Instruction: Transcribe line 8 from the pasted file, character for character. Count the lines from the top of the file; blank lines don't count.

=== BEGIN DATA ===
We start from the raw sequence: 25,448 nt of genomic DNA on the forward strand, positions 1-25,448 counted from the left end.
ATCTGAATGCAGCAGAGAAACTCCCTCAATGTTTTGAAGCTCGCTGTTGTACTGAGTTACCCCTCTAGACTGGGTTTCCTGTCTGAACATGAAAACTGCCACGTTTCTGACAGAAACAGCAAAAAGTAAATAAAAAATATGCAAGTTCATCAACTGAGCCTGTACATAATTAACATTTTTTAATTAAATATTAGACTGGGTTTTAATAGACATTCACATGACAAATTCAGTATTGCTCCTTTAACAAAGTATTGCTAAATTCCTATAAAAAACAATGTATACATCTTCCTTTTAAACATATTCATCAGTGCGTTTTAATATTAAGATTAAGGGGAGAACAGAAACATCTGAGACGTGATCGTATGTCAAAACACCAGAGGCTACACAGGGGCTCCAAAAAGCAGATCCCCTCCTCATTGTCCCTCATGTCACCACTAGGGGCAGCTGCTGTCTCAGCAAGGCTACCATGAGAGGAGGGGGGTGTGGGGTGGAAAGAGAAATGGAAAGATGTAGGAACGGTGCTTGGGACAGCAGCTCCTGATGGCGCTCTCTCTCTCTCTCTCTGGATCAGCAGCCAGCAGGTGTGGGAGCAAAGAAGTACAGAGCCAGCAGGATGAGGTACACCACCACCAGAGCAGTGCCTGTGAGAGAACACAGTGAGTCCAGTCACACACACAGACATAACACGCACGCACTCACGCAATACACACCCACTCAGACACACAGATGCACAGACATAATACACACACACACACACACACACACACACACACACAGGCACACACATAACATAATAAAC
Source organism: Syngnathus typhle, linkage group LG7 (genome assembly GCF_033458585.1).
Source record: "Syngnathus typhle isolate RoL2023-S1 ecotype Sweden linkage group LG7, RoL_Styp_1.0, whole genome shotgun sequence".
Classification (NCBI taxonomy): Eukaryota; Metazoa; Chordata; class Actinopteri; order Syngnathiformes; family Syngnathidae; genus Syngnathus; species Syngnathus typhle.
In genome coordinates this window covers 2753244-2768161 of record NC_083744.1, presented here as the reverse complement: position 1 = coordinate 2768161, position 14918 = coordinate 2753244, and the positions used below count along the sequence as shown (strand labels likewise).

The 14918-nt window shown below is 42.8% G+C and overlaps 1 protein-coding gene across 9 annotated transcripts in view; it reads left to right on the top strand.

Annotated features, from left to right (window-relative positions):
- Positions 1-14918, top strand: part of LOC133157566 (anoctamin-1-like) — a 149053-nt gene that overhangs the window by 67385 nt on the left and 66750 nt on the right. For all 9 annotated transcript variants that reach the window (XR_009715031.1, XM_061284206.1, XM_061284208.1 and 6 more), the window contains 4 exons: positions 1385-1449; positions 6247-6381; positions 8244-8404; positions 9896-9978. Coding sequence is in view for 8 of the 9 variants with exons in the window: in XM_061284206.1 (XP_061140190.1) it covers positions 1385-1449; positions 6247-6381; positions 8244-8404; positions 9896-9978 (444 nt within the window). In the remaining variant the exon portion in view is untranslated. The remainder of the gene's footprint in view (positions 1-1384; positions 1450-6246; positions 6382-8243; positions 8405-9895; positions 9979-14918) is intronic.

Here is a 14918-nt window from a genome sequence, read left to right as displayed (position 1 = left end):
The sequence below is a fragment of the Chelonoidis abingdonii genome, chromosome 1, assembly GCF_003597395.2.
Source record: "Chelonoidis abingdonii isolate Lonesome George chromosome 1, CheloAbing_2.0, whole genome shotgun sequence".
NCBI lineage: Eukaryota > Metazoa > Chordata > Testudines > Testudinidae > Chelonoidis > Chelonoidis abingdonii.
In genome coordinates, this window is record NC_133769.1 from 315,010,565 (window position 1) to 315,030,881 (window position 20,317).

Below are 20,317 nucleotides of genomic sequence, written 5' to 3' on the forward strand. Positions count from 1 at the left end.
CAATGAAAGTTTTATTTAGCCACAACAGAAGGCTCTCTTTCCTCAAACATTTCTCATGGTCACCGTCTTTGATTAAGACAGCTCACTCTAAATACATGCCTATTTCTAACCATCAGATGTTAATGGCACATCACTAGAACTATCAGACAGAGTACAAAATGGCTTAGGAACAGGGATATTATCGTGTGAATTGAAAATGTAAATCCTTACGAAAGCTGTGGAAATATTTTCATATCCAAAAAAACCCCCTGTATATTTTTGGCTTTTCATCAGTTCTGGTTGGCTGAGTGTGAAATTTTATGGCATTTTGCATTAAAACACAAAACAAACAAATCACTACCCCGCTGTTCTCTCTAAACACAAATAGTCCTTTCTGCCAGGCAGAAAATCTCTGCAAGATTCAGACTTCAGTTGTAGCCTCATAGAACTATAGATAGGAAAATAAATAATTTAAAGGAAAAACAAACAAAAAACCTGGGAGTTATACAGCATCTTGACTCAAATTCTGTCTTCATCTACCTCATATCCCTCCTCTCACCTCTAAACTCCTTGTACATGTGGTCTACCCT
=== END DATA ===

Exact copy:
Annotated features, from left to right (window-relative positions):